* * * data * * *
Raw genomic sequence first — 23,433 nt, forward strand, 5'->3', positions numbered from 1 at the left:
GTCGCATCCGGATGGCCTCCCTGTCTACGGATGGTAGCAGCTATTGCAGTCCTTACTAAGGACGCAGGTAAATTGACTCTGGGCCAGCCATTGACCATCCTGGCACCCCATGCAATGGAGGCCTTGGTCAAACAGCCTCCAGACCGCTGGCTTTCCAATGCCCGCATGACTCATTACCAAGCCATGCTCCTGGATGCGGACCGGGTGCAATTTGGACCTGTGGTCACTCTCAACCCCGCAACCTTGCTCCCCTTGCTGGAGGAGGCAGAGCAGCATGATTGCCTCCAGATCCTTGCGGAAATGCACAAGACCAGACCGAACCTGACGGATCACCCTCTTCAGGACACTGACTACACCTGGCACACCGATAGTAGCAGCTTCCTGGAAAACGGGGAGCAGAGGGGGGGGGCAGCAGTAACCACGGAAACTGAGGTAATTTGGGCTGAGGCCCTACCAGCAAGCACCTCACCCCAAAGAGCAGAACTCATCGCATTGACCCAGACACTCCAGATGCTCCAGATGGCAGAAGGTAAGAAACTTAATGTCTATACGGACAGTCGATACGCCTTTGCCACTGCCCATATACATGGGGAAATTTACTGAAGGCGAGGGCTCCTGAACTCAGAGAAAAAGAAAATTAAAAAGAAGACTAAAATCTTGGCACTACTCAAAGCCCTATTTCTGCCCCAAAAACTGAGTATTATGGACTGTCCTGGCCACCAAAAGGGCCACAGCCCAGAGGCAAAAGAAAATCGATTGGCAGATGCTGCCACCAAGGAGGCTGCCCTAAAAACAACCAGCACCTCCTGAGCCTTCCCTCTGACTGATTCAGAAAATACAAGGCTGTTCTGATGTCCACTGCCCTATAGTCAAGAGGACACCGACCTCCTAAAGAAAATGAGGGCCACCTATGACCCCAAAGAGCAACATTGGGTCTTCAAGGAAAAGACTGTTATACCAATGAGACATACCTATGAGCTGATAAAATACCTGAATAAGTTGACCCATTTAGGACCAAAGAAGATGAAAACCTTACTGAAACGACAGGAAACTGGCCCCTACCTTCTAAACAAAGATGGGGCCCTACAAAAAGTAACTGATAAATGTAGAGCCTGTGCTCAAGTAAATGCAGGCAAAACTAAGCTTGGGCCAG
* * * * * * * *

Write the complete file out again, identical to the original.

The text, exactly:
Raw genomic sequence first — 23,433 nt, forward strand, 5'->3', positions numbered from 1 at the left:
GTCGCATCCGGATGGCCTCCCTGTCTACGGATGGTAGCAGCTATTGCAGTCCTTACTAAGGACGCAGGTAAATTGACTCTGGGCCAGCCATTGACCATCCTGGCACCCCATGCAATGGAGGCCTTGGTCAAACAGCCTCCAGACCGCTGGCTTTCCAATGCCCGCATGACTCATTACCAAGCCATGCTCCTGGATGCGGACCGGGTGCAATTTGGACCTGTGGTCACTCTCAACCCCGCAACCTTGCTCCCCTTGCTGGAGGAGGCAGAGCAGCATGATTGCCTCCAGATCCTTGCGGAAATGCACAAGACCAGACCGAACCTGACGGATCACCCTCTTCAGGACACTGACTACACCTGGCACACCGATAGTAGCAGCTTCCTGGAAAACGGGGAGCAGAGGGGGGGGGCAGCAGTAACCACGGAAACTGAGGTAATTTGGGCTGAGGCCCTACCAGCAAGCACCTCACCCCAAAGAGCAGAACTCATCGCATTGACCCAGACACTCCAGATGCTCCAGATGGCAGAAGGTAAGAAACTTAATGTCTATACGGACAGTCGATACGCCTTTGCCACTGCCCATATACATGGGGAAATTTACTGAAGGCGAGGGCTCCTGAACTCAGAGAAAAAGAAAATTAAAAAGAAGACTAAAATCTTGGCACTACTCAAAGCCCTATTTCTGCCCCAAAAACTGAGTATTATGGACTGTCCTGGCCACCAAAAGGGCCACAGCCCAGAGGCAAAAGAAAATCGATTGGCAGATGCTGCCACCAAGGAGGCTGCCCTAAAAACAACCAGCACCTCCTGAGCCTTCCCTCTGACTGATTCAGAAAATACAAGGCTGTTCTGATGTCCACTGCCCTATAGTCAAGAGGACACCGACCTCCTAAAGAAAATGAGGGCCACCTATGACCCCAAAGAGCAACATTGGGTCTTCAAGGAAAAGACTGTTATACCAATGAGACATACCTATGAGCTGATAAAATACCTGAATAAGTTGACCCATTTAGGACCAAAGAAGATGAAAACCTTACTGAAACGACAGGAAACTGGCCCCTACCTTCTAAACAAAGATGGGGCCCTACAAAAAGTAACTGATAAATGTAGAGCCTGTGCTCAAGTAAATGCAGGCAAAACTAAGCTTGGGCCAG